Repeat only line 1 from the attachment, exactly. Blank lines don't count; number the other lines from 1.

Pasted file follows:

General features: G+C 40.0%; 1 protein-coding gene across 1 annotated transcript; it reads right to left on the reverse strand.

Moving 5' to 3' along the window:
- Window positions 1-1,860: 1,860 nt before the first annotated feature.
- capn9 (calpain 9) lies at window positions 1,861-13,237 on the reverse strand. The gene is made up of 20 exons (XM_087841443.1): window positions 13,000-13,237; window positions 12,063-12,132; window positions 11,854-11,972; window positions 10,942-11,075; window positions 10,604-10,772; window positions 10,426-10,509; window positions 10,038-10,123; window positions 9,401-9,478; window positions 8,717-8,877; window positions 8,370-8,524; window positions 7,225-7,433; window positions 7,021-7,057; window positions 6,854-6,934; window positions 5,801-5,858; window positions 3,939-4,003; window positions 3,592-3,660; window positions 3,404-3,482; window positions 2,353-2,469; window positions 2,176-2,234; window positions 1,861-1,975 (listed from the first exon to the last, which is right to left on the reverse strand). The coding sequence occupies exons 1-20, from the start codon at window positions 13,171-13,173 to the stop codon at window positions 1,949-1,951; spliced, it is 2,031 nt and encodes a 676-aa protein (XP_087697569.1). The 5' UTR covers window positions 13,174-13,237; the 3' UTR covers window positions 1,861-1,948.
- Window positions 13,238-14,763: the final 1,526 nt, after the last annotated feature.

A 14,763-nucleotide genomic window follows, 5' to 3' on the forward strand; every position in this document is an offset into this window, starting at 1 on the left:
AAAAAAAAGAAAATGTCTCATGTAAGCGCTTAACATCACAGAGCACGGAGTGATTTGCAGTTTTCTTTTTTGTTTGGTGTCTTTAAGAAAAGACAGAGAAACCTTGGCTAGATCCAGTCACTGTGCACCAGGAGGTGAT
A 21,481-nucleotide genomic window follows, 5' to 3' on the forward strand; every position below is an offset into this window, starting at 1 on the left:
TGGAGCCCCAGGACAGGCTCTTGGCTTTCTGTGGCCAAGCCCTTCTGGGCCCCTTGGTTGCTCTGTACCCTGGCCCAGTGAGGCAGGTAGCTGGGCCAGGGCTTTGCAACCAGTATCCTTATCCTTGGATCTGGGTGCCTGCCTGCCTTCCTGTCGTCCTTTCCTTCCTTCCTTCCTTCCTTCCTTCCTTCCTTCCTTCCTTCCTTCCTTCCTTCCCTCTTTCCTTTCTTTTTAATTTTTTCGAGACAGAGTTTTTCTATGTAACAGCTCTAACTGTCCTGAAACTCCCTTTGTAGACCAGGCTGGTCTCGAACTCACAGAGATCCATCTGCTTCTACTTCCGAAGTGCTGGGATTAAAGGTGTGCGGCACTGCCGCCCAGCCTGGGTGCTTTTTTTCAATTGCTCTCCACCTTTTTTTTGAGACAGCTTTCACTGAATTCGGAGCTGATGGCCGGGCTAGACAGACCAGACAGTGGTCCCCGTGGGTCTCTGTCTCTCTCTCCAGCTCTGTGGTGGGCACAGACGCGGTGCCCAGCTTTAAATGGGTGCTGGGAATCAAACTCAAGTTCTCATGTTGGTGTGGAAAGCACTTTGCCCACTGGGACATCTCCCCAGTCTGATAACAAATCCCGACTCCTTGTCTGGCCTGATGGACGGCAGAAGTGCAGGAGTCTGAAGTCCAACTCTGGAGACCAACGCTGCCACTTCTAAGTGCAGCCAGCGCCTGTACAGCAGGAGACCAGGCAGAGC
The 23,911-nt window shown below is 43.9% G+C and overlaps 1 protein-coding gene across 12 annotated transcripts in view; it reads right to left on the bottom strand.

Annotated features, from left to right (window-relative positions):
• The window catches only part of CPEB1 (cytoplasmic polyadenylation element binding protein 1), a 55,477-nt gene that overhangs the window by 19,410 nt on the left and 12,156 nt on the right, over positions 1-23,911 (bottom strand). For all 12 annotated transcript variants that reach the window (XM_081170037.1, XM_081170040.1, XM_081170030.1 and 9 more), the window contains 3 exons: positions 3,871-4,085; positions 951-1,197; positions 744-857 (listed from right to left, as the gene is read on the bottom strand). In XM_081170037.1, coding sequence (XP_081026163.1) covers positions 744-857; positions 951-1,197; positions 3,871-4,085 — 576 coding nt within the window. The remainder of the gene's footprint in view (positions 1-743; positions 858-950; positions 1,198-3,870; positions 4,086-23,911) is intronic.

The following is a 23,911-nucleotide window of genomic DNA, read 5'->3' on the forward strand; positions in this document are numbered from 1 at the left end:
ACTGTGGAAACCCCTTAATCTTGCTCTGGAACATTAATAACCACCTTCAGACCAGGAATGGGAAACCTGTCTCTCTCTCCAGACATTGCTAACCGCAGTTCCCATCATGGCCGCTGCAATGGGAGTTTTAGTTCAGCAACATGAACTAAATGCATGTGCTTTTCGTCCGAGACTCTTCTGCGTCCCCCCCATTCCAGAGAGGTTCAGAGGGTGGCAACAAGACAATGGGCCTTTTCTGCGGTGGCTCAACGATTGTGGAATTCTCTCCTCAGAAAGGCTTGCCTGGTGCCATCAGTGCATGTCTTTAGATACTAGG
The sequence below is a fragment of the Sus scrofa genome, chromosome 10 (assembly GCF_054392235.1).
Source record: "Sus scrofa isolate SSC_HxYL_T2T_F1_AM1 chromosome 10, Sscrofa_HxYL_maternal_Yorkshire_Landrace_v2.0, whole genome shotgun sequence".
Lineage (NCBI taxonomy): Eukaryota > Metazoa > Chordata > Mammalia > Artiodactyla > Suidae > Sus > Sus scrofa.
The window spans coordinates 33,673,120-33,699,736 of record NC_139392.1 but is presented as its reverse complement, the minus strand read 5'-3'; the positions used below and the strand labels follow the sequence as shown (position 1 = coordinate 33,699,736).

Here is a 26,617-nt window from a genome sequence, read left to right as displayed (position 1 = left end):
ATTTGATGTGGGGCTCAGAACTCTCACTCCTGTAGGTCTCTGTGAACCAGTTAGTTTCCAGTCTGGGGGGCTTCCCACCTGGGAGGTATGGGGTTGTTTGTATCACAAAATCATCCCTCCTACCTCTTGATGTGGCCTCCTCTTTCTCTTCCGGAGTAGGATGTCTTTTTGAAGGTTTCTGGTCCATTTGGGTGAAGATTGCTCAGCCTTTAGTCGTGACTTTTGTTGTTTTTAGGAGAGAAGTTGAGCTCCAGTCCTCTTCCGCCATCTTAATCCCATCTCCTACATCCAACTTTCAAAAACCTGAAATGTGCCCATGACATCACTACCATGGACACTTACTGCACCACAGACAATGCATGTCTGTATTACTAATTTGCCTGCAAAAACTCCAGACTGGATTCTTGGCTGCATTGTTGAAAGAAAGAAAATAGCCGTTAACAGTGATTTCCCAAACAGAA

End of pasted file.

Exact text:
General features: G+C 40.0%; 1 protein-coding gene across 1 annotated transcript; it reads right to left on the reverse strand.